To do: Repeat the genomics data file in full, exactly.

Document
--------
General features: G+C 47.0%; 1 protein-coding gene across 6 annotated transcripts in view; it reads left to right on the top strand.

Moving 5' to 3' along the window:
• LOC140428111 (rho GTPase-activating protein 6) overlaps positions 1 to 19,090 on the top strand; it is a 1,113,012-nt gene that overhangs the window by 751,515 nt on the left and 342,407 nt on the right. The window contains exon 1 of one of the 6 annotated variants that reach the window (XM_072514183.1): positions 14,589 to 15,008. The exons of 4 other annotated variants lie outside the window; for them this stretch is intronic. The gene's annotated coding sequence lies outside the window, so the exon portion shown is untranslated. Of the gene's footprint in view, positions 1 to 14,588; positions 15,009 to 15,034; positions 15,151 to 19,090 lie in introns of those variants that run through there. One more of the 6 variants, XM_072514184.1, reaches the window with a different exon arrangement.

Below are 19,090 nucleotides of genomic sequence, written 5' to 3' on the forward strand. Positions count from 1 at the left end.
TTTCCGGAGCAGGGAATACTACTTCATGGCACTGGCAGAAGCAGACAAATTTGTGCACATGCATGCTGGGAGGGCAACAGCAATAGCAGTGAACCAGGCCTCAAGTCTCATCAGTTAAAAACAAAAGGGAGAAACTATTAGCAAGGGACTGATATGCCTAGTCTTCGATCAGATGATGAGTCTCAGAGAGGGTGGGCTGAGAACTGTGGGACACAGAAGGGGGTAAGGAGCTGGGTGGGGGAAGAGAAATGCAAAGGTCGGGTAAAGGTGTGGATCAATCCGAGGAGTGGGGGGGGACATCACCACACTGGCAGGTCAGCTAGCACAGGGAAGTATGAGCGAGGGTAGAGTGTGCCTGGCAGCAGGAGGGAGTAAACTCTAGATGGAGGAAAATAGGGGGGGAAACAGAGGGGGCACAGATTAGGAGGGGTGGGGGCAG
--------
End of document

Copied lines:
General features: G+C 47.0%; 1 protein-coding gene across 6 annotated transcripts in view; it reads left to right on the top strand.

Moving 5' to 3' along the window:
• LOC140428111 (rho GTPase-activating protein 6) overlaps positions 1 to 19,090 on the top strand; it is a 1,113,012-nt gene that overhangs the window by 751,515 nt on the left and 342,407 nt on the right. The window contains exon 1 of one of the 6 annotated variants that reach the window (XM_072514183.1): positions 14,589 to 15,008. The exons of 4 other annotated variants lie outside the window; for them this stretch is intronic. The gene's annotated coding sequence lies outside the window, so the exon portion shown is untranslated. Of the gene's footprint in view, positions 1 to 14,588; positions 15,009 to 15,034; positions 15,151 to 19,090 lie in introns of those variants that run through there. One more of the 6 variants, XM_072514184.1, reaches the window with a different exon arrangement.

Below are 19,090 nucleotides of genomic sequence, written 5' to 3' on the forward strand. Positions count from 1 at the left end.
TTTCCGGAGCAGGGAATACTACTTCATGGCACTGGCAGAAGCAGACAAATTTGTGCACATGCATGCTGGGAGGGCAACAGCAATAGCAGTGAACCAGGCCTCAAGTCTCATCAGTTAAAAACAAAAGGGAGAAACTATTAGCAAGGGACTGATATGCCTAGTCTTCGATCAGATGATGAGTCTCAGAGAGGGTGGGCTGAGAACTGTGGGACACAGAAGGGGGTAAGGAGCTGGGTGGGGGAAGAGAAATGCAAAGGTCGGGTAAAGGTGTGGATCAATCCGAGGAGTGGGGGGGGACATCACCACACTGGCAGGTCAGCTAGCACAGGGAAGTATGAGCGAGGGTAGAGTGTGCCTGGCAGCAGGAGGGAGTAAACTCTAGATGGAGGAAAATAGGGGGGGAAACAGAGGGGGCACAGATTAGGAGGGGTGGGGGCAG